Building a box
A new tool for teaching good judgment
Risk management, risk assessment, judgment, poor judgment, attitude management-have you groaned yet, thinking oh, no, not another article on pilot judgment?
Yes, another article dealing with decision-making skills and how we as flight instructors need to teach pilots the ability to make safe decisions. However, this time I promise you won't hear any terms like anti-authority, macho, or the DECIDE model. Instead, I'll suggest a practical approach to teaching decision-making. It's called "drawing a box."
The FAA defines aeronautical decision-making as "a systematic approach to the mental process used by aircraft pilots to consistently determine the best course of action in response to a given set of circumstances." In English, that means being able to make the right decision at the right time. The FAA requires flight instructors (you and me) to nurture that ability in our students, and then evaluate and critique the resulting decisions. Easy to say, but much harder to do. Teaching judgment has always been a challenge.
"Drawing a box" as a way of teaching judgment is based on one of the most successful methods that we use to teach other flying skills: breaking a task into small bits and presenting it to the student with practical, logical steps that he or she can understand and apply. A stall, for example, has tangible, concrete procedures for the student to follow and the flight instructor to evaluate. By simplifying the decision-making model and helping our students to define and operate within a well-defined "box" of their limitations, we have practical way of teaching good judgment.
The first step is to simplify the decision-making model. We all agree that the purpose of aeronautical decision-making, or ADM, is to reach the right decision at the right time. But to most instructors, the specifics of how to accomplish that are ambiguous, at best. Let's change the acronym to applied decision-making-the ability to make the right decision at the right time. With that change, we can make the whole decision-making process practical by applying it to various actual situations. Now, rather than trying to teach an ambiguous "good judgment" concept, we are giving our students a practical route to good decisions.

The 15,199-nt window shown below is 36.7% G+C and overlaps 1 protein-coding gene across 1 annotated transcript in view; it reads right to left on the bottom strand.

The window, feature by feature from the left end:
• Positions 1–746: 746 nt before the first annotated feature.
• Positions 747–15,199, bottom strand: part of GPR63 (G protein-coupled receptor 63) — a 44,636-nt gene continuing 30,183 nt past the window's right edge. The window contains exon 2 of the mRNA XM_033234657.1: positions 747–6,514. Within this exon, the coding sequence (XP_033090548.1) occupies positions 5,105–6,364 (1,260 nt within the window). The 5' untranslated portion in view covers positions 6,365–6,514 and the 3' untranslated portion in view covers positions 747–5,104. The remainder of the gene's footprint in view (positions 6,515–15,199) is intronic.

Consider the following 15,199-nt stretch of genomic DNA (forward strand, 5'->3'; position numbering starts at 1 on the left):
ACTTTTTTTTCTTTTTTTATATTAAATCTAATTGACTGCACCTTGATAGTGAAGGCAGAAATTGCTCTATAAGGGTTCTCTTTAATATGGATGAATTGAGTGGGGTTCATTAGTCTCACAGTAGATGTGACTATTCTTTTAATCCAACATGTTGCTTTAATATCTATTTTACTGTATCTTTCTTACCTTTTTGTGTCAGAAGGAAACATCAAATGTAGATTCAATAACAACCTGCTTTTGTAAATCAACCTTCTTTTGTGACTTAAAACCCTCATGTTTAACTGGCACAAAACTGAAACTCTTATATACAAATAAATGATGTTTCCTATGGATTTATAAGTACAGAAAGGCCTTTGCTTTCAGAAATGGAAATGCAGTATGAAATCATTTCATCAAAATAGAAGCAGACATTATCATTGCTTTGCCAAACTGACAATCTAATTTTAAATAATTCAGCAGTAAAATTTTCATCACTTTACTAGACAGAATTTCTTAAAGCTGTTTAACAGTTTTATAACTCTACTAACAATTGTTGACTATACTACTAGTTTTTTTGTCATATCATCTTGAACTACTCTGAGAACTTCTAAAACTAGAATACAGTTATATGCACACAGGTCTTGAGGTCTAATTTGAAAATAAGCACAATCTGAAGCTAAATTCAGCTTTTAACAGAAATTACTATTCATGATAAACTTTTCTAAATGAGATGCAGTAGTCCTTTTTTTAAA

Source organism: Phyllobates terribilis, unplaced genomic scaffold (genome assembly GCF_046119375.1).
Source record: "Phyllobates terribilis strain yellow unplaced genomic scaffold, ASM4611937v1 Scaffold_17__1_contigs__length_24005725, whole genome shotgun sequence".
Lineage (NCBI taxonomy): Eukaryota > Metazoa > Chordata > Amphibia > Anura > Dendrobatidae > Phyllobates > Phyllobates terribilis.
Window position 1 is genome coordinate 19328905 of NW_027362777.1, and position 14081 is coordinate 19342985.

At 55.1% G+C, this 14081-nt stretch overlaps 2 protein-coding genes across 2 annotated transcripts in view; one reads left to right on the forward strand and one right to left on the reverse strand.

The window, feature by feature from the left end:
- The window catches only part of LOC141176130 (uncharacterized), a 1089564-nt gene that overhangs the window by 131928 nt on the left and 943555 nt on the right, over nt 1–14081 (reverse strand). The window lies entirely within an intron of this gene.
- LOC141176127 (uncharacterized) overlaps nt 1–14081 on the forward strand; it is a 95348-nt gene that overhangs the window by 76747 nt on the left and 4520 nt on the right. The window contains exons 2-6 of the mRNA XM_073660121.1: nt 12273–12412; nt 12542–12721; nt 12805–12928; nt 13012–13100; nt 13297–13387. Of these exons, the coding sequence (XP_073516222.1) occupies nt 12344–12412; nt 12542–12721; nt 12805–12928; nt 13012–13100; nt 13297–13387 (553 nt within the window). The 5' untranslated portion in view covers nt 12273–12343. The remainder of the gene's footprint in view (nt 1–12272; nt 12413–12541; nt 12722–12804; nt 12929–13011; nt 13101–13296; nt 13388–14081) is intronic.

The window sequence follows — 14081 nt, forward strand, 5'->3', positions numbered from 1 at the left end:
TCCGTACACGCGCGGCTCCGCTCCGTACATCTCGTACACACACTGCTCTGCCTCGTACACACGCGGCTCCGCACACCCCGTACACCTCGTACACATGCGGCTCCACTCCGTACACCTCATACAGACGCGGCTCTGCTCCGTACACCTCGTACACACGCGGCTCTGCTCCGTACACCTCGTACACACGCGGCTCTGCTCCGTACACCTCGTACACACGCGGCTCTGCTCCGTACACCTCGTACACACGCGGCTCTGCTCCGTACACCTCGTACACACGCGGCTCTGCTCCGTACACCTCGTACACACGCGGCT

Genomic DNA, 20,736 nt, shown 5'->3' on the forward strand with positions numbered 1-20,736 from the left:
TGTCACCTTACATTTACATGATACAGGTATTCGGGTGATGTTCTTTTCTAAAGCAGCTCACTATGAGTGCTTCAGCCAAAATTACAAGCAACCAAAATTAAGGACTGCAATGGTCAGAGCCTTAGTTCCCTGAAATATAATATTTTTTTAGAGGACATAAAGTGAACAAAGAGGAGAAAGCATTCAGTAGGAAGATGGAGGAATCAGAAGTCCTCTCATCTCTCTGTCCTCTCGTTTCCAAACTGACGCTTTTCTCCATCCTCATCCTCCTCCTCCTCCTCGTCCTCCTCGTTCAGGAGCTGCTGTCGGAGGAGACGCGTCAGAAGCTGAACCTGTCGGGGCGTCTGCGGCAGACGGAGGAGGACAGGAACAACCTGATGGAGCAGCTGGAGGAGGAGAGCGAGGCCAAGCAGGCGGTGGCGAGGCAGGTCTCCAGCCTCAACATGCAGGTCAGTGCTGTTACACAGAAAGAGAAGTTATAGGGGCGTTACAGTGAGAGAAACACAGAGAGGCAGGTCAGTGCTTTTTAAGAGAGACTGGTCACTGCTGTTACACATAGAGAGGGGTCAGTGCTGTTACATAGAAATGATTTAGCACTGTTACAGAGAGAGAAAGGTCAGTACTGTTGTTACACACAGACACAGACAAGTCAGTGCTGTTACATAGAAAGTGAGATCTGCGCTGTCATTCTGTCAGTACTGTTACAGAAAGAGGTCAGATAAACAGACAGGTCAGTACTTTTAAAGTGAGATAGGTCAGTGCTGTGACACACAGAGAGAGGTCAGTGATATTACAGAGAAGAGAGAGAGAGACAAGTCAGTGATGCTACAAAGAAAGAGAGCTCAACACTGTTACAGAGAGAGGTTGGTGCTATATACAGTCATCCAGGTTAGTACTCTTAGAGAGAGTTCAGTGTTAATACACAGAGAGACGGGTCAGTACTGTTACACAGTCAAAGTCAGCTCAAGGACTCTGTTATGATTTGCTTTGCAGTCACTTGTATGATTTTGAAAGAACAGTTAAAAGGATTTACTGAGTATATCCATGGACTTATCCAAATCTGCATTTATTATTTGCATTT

Drawing a "box" for our students involves expanding on the familiar concept of personal minimums. The first step in our new ADM model is the ability of a pilot to know and operate within his or her own capability. This step is crucial and may be the hardest to teach. The next step involves looking at a given situation, evaluating current skills, and setting boundaries for that specific situation. In essence, you're drawing a box of operating parameters for your student in that situation. The third and final step is to insist that he or she always operates within that box.
The best-known use of this concept is in the go/no-go decision. But pilots can and should draw a box for any situation that requires a good decision. Take, for example, the decision to divert because of weather on a VFR flight. As the flight progresses and the weather deteriorates, set a minimum visibility or a minimum altitude to fly, and if you reach that predetermined minimum, divert. By drawing the box before the flight, a good decision was made before a crisis forced the pilot's hand. Everyone's box will be different, since we all have different levels of experience and ability. As a pilot gains proficiency, the size of the box will change.
As flight instructors our responsibility is to teach our students how to draw their own box. For a primary student we start by drawing the box for them, but as they gain experience and knowledge, they should start to set their own minimums for every flight. As they draw their own boxes, we then can see and evaluate their ability to make the right decision.
Teaching a pilot how to consistently make the right decision is a daunting -some would say impossible-task, but one that is imperative. By giving students the tools and ability to draw their own box, we are providing the foundation for safe pilot decision-making. So the next time you instruct, help your student to build a box or two.
David Wright is director of training for the AOPA Air Safety Foundation. Formerly a pilot for US Airways Express, he is a CFI with more than 2,000 hours.
By David Wright